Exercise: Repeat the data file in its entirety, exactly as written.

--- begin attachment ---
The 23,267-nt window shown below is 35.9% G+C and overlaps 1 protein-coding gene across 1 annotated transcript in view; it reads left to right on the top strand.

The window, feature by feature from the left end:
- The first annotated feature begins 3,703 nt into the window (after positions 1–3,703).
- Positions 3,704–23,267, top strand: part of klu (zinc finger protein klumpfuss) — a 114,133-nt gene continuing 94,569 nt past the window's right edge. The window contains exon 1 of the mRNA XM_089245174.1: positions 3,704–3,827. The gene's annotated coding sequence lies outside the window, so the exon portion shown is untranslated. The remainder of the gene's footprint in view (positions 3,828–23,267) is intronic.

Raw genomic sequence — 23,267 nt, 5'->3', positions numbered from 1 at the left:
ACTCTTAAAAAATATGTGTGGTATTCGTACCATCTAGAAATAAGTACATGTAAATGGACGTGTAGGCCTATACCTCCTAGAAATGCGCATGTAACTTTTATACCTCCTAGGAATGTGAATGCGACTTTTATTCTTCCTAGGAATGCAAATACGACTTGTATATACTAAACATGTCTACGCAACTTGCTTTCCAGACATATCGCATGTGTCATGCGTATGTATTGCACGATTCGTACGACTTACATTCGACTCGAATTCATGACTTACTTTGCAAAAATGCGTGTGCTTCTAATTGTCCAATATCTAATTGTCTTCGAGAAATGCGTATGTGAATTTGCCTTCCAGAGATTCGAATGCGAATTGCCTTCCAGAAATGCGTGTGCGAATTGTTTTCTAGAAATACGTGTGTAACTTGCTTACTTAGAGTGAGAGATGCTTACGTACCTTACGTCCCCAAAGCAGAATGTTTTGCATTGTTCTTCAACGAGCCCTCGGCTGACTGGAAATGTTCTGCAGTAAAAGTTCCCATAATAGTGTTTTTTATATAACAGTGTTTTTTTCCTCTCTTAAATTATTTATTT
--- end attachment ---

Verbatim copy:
The 23,267-nt window shown below is 35.9% G+C and overlaps 1 protein-coding gene across 1 annotated transcript in view; it reads left to right on the top strand.

The window, feature by feature from the left end:
- The first annotated feature begins 3,703 nt into the window (after positions 1–3,703).
- Positions 3,704–23,267, top strand: part of klu (zinc finger protein klumpfuss) — a 114,133-nt gene continuing 94,569 nt past the window's right edge. The window contains exon 1 of the mRNA XM_089245174.1: positions 3,704–3,827. The gene's annotated coding sequence lies outside the window, so the exon portion shown is untranslated. The remainder of the gene's footprint in view (positions 3,828–23,267) is intronic.

Raw genomic sequence — 23,267 nt, 5'->3', positions numbered from 1 at the left:
ACTCTTAAAAAATATGTGTGGTATTCGTACCATCTAGAAATAAGTACATGTAAATGGACGTGTAGGCCTATACCTCCTAGAAATGCGCATGTAACTTTTATACCTCCTAGGAATGTGAATGCGACTTTTATTCTTCCTAGGAATGCAAATACGACTTGTATATACTAAACATGTCTACGCAACTTGCTTTCCAGACATATCGCATGTGTCATGCGTATGTATTGCACGATTCGTACGACTTACATTCGACTCGAATTCATGACTTACTTTGCAAAAATGCGTGTGCTTCTAATTGTCCAATATCTAATTGTCTTCGAGAAATGCGTATGTGAATTTGCCTTCCAGAGATTCGAATGCGAATTGCCTTCCAGAAATGCGTGTGCGAATTGTTTTCTAGAAATACGTGTGTAACTTGCTTACTTAGAGTGAGAGATGCTTACGTACCTTACGTCCCCAAAGCAGAATGTTTTGCATTGTTCTTCAACGAGCCCTCGGCTGACTGGAAATGTTCTGCAGTAAAAGTTCCCATAATAGTGTTTTTTATATAACAGTGTTTTTTTCCTCTCTTAAATTATTTATTT